In a similar manner to Donne, who used a flea to help work out his relationship issues (The Flea), Rosenberg latches onto the rat, using it as a vehicle to raise questions about the human involvement in war.
Note the controversial use of 'murder' in line 17, perhaps the oddest line in the poem.
There's an element of desperation in lines 20-23. Men are being blown to pieces and shot down and the speaker asks the rat if it sees anything in the eyes of those fighting and dying. It would probably answer - pure fear, hatred, sadness?
The poet uses the word 'heavens' perhaps in relation to christianity and religion in general but shrapnel and bullets pay no heed to faith.
The final four lines are perhaps the most poignant but they also give the poem a slightly surreal edge. Is the speaker self delusional if he thinks he'll be safe with that particular poppy in his ear; does he see it as a good luck charm? The white dust is settling from a recent bomb blast which killed his soldier friends and brought the scurrying rat out from its hole.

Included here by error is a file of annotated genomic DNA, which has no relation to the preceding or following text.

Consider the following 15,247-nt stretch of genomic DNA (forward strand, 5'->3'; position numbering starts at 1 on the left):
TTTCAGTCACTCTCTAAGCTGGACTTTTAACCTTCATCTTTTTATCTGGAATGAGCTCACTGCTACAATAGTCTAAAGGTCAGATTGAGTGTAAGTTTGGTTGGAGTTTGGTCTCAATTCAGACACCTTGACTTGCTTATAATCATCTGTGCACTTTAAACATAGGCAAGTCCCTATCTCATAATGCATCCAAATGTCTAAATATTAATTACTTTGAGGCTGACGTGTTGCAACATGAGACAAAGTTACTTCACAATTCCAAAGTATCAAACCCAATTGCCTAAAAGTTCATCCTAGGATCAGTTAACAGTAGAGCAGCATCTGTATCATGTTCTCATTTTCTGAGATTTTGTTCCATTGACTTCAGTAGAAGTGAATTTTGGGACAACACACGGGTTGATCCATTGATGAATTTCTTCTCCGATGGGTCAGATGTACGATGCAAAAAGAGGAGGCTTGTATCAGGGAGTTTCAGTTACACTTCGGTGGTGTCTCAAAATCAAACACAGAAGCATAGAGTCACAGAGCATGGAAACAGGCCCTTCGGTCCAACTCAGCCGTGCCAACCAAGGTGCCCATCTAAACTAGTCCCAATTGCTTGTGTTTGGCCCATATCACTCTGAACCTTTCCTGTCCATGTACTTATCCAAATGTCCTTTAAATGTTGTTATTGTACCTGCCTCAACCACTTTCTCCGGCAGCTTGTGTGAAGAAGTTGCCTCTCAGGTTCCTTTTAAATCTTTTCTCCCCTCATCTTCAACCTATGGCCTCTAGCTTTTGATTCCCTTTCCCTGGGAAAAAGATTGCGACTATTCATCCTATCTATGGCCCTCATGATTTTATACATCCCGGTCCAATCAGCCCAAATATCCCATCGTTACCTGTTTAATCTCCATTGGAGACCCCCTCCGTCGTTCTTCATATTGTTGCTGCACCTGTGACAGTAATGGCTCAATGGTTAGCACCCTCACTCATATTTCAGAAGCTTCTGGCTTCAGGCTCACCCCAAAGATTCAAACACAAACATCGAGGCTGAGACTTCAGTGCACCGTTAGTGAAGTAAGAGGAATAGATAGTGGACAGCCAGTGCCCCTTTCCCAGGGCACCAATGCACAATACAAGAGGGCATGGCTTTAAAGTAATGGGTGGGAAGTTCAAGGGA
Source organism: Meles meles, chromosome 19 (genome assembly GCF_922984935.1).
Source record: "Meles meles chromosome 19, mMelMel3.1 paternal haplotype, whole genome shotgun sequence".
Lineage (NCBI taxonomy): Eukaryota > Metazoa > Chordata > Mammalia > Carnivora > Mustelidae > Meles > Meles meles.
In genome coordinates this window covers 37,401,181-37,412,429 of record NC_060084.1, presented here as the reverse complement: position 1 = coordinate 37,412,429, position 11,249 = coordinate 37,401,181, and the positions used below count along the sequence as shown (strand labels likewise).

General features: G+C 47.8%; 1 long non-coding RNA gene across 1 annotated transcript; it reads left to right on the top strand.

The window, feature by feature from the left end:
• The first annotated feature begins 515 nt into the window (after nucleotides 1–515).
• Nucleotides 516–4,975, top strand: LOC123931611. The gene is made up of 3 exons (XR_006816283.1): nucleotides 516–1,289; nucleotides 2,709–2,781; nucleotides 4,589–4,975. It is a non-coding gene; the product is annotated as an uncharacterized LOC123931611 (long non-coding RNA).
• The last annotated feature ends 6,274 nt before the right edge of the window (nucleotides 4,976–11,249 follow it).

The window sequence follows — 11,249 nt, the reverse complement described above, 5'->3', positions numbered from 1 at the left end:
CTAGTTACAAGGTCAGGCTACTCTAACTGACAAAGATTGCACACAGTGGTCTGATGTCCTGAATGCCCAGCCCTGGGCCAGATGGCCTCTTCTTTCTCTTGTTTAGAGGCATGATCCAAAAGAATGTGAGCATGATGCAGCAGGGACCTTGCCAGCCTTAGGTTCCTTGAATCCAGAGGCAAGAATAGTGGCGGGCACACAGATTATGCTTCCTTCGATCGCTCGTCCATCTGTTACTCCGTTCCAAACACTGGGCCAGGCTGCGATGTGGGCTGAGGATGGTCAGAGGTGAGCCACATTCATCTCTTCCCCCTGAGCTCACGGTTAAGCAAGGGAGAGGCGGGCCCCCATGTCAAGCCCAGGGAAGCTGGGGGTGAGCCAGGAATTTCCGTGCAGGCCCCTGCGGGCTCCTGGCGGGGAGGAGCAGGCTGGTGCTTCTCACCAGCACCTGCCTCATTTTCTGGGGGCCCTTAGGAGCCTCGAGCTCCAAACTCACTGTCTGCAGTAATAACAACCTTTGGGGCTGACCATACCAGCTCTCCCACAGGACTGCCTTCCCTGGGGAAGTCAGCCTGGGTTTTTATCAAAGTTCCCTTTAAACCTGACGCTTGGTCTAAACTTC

Poppies are beautiful flowers, red like blood, but symbolise the frailty of existence. One day they're standing upright, complete, full flowered and content, the next they're losing petals in a strong breeze and bowing their heads in a defeated droopy fashion.
The poem vividly brings to life the eerily quiet trench. All 27 lines add to the picture of a lone soldier, poppy behind ear, watching the movements of a rat, both perhaps experiencing their final day on earth.
Siegried Sassoon and poets of the Great War
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© 2013 Andrew Spacey